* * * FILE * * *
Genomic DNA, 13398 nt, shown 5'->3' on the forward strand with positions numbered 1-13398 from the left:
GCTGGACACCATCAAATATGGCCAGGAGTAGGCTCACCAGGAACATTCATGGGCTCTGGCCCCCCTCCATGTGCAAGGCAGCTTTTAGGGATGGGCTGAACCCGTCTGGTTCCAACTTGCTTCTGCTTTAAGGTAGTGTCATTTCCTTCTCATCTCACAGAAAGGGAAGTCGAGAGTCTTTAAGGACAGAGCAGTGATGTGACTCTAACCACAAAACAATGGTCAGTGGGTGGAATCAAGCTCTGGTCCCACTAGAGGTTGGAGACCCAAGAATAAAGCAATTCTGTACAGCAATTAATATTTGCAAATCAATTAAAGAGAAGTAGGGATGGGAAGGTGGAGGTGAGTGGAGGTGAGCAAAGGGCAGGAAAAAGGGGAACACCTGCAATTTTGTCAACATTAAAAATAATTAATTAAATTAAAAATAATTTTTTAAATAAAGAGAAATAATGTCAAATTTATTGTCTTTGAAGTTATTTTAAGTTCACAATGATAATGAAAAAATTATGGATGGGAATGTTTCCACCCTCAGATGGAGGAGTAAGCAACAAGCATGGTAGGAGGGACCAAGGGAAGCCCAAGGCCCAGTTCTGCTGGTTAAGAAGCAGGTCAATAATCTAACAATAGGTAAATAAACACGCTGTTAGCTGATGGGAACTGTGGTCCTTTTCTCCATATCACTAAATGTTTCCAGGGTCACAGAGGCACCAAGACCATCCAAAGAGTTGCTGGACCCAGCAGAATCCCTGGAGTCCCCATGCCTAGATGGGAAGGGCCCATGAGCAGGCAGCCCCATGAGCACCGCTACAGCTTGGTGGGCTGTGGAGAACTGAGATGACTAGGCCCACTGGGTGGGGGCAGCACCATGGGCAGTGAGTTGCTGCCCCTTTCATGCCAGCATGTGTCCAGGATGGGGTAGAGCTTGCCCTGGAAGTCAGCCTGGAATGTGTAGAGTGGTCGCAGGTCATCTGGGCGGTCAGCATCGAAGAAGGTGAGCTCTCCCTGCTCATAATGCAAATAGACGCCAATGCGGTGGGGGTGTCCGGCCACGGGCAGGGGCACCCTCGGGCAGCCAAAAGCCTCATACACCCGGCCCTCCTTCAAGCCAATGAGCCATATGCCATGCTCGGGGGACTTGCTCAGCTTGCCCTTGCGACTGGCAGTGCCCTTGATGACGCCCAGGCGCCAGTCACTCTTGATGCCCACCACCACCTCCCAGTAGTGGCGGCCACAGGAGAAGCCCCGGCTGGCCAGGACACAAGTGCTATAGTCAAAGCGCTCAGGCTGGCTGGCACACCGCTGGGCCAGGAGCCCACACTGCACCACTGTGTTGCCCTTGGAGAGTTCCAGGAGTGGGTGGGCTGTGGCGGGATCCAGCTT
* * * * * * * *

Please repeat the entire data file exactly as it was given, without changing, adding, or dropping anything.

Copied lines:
Genomic DNA, 13398 nt, shown 5'->3' on the forward strand with positions numbered 1-13398 from the left:
GCTGGACACCATCAAATATGGCCAGGAGTAGGCTCACCAGGAACATTCATGGGCTCTGGCCCCCCTCCATGTGCAAGGCAGCTTTTAGGGATGGGCTGAACCCGTCTGGTTCCAACTTGCTTCTGCTTTAAGGTAGTGTCATTTCCTTCTCATCTCACAGAAAGGGAAGTCGAGAGTCTTTAAGGACAGAGCAGTGATGTGACTCTAACCACAAAACAATGGTCAGTGGGTGGAATCAAGCTCTGGTCCCACTAGAGGTTGGAGACCCAAGAATAAAGCAATTCTGTACAGCAATTAATATTTGCAAATCAATTAAAGAGAAGTAGGGATGGGAAGGTGGAGGTGAGTGGAGGTGAGCAAAGGGCAGGAAAAAGGGGAACACCTGCAATTTTGTCAACATTAAAAATAATTAATTAAATTAAAAATAATTTTTTAAATAAAGAGAAATAATGTCAAATTTATTGTCTTTGAAGTTATTTTAAGTTCACAATGATAATGAAAAAATTATGGATGGGAATGTTTCCACCCTCAGATGGAGGAGTAAGCAACAAGCATGGTAGGAGGGACCAAGGGAAGCCCAAGGCCCAGTTCTGCTGGTTAAGAAGCAGGTCAATAATCTAACAATAGGTAAATAAACACGCTGTTAGCTGATGGGAACTGTGGTCCTTTTCTCCATATCACTAAATGTTTCCAGGGTCACAGAGGCACCAAGACCATCCAAAGAGTTGCTGGACCCAGCAGAATCCCTGGAGTCCCCATGCCTAGATGGGAAGGGCCCATGAGCAGGCAGCCCCATGAGCACCGCTACAGCTTGGTGGGCTGTGGAGAACTGAGATGACTAGGCCCACTGGGTGGGGGCAGCACCATGGGCAGTGAGTTGCTGCCCCTTTCATGCCAGCATGTGTCCAGGATGGGGTAGAGCTTGCCCTGGAAGTCAGCCTGGAATGTGTAGAGTGGTCGCAGGTCATCTGGGCGGTCAGCATCGAAGAAGGTGAGCTCTCCCTGCTCATAATGCAAATAGACGCCAATGCGGTGGGGGTGTCCGGCCACGGGCAGGGGCACCCTCGGGCAGCCAAAAGCCTCATACACCCGGCCCTCCTTCAAGCCAATGAGCCATATGCCATGCTCGGGGGACTTGCTCAGCTTGCCCTTGCGACTGGCAGTGCCCTTGATGACGCCCAGGCGCCAGTCACTCTTGATGCCCACCACCACCTCCCAGTAGTGGCGGCCACAGGAGAAGCCCCGGCTGGCCAGGACACAAGTGCTATAGTCAAAGCGCTCAGGCTGGCTGGCACACCGCTGGGCCAGGAGCCCACACTGCACCACTGTGTTGCCCTTGGAGAGTTCCAGGAGTGGGTGGGCTGTGGCGGGATCCAGCTT